Since all of Supertramp’s songs are contractually credited to both Davies and Hodgson, it is difficult to determine who wrote what. Roger Hodgson’s management has described “The Logical Song”, “Breakfast in America”, “Take the Long Way Home”, “Lord is it Mine” and “Child of Vision” as “Roger’s songs”; however, this apparently does not mean he necessarily wrote them by himself, as Hodgson has credited Davies with writing the vocal harmony on “The Logical Song”. Davies has referred to “The five songs that I did on Breakfast”, but does not specify which ones, though presumably he means the five not described by Hodgson’s management as being “Roger’s”.
The album went through two rounds of demos. The first were home demos, each of which consisted of the chief songwriter (either Rick Davies or Roger Hodgson) playing either acoustic piano or Wurlitzer electric piano and singing. The second were eight-track demos recorded at Southcombe Studios in Burbank, California during late April and early May 1978; it was in recording these demos that the band worked out the backing track arrangements for all the songs (with the exception of “Take the Long Way Home”) and determined the order in which they would appear on the album.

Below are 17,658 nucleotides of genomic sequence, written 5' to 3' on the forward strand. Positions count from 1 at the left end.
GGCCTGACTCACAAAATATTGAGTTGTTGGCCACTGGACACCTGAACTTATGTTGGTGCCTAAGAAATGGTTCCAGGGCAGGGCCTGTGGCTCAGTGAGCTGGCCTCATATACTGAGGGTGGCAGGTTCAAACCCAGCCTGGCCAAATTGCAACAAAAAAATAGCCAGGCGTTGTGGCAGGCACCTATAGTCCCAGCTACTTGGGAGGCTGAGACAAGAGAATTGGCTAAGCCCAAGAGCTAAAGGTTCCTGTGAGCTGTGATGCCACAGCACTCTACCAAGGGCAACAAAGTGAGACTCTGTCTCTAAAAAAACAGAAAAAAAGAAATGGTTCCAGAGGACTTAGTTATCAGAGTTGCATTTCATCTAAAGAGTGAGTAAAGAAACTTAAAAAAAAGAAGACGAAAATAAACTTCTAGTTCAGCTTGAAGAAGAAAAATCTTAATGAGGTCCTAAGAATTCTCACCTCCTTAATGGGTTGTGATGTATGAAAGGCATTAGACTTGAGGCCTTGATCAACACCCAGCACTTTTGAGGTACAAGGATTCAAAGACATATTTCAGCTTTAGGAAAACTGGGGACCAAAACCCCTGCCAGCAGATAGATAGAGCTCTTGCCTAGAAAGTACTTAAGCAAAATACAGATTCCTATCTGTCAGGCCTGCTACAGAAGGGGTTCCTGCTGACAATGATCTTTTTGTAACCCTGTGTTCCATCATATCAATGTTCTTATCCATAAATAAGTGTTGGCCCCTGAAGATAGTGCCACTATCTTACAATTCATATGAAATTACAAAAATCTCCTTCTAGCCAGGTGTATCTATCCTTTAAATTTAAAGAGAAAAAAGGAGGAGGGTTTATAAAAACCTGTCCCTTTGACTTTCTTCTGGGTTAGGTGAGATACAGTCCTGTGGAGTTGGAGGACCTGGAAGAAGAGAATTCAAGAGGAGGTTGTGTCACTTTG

In order to avoid spending a lot of time on mixing, the band and their production team devoted a week to experimenting with different sound setups until they found the perfect arrangement. The effort proved to be wasted, as the engineering team would end up spending more than two extremely stressful months searching for the right mix, and were only finished after that length of time because the deadline had arrived, not because they felt at all satisfied with the results.